St. Junípero Serra, Priest

Missionary to California

Sculpture of Fr. Junipero Serra, Mission Santa Ines
A bronze sculpture of Fr. Junipero Serra at the entrance to Mission Santa Ines, Solvang, California. George Rose/Getty Images

St. Junípero Serra (1713-1784), a Spanish Franciscan missionary, founded the nine Catholic missions in California known as the Mission Chain. Father Serra's beatification and canonization (the declaration of his sainthood) were the subject of controversy because of his conversion of thousands of Native Americans to Christianity.

Quick Facts

  • Feast Day: July 1
  • Type of Feast: Optional Memorial
  • Dates: November 24, 1713 (Petra, Majorca, Spain)-August 28, 1784 (Mission of San Carlos, Carmel, California)
  • Patron of: vocations, California
  • Beatification: September 25, 1998, by Pope John Paul II
  • Canonization: September 23, 2015, by Pope Francis

The Life of St. Junipero Serra

Miguel José Serra Ferrer was born November 24, 1713, on the island of Majorca, off the east coast of Spain in the Mediterranean Sea.  Very small and weak, Miguel was baptized within hours of his birth and dedicated later that day to Mary, the Mother of God.

From a young age, Miguel wanted to become a priest. He was educated by the Franciscans at the local church school of San Bernardino, where he studied Latin, religion, music, math, law, and medicine. At 15, he enrolled in the university at Palma, the capital of Majorca; the next year, he entered the Franciscans and took the name Junípero, after Saint Juniper, one of the original followers of Saint Francis of Assisi.

While preparing for the priesthood, Junípero studied philosophy.

He was ordained shortly before Christmas 1737 and taught philosophy and theology at the university in Palma. He became well known for his forceful preaching; a professor once said that one of his sermons was “worthy of being printed in letters of gold.”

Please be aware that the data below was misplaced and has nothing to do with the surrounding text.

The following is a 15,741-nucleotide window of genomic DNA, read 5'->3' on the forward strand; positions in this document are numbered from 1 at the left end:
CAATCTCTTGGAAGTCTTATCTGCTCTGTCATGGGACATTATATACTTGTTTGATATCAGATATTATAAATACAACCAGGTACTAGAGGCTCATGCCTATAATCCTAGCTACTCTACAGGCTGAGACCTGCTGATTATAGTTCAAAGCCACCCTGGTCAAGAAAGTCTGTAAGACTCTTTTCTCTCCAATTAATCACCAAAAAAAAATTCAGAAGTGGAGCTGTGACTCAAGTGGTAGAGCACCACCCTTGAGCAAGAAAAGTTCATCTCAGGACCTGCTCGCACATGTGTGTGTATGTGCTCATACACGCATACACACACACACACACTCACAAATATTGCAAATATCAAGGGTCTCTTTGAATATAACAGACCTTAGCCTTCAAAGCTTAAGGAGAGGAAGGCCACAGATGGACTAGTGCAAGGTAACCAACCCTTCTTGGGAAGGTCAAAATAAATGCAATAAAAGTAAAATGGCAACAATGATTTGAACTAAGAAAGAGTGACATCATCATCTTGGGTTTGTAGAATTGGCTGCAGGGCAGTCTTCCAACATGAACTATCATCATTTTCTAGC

The Early Missionary Years

For almost as long as he had wanted to become a priest, Junípero had longed to be a missionary.

He had heard tales of St. Francis Solano, who had traveled to the New World and converted hundreds of thousands of natives to Christianity, and he dreamed of doing the same.

His opportunity came in 1749, when the Franciscans allowed Father Serra and his friend and former student Father Francisco Palóu to be transferred to the College of San Fernando de México, where missionaries were trained. They departed Cádiz, Spain, on August 28 and arrived in Vera Cruz, Mexico, 99 days later, on December 6. The college was still over 250 miles away in Mexico City, and Father Serra and another priest set out on foot on December 15. (Father Palóu, who was sick, remained behind in Vera Cruz.) Walking over 15 miles per day, the two priests arrived on January 1, 1750, after spending New Year’s Eve at the Shrine of Our Lady of Guadalupe.

During this trip, Father Serra was bitten by an insect, and his left foot became swollen and painful.  The injury would bother him the rest of his life, as he walked over 10,000 miles during his missionary work.

After six months of training, Father Serra was sent to the Sierra Gorda Mountains, northwest of Mexico City. He was soon appointed president of the Sierra Gorda missions and instructed the native tribes, who were primarily hunters and gatherers, not only in Christianity but in agriculture and animal husbandry.

Under his guidance, the tribes became self-sufficient for the first time. In disputes between the Spanish colonizers and the native tribes over land, he sided with the natives.

In 1758, he returned to San Fernando College and spent the next nine years there teaching philosophy.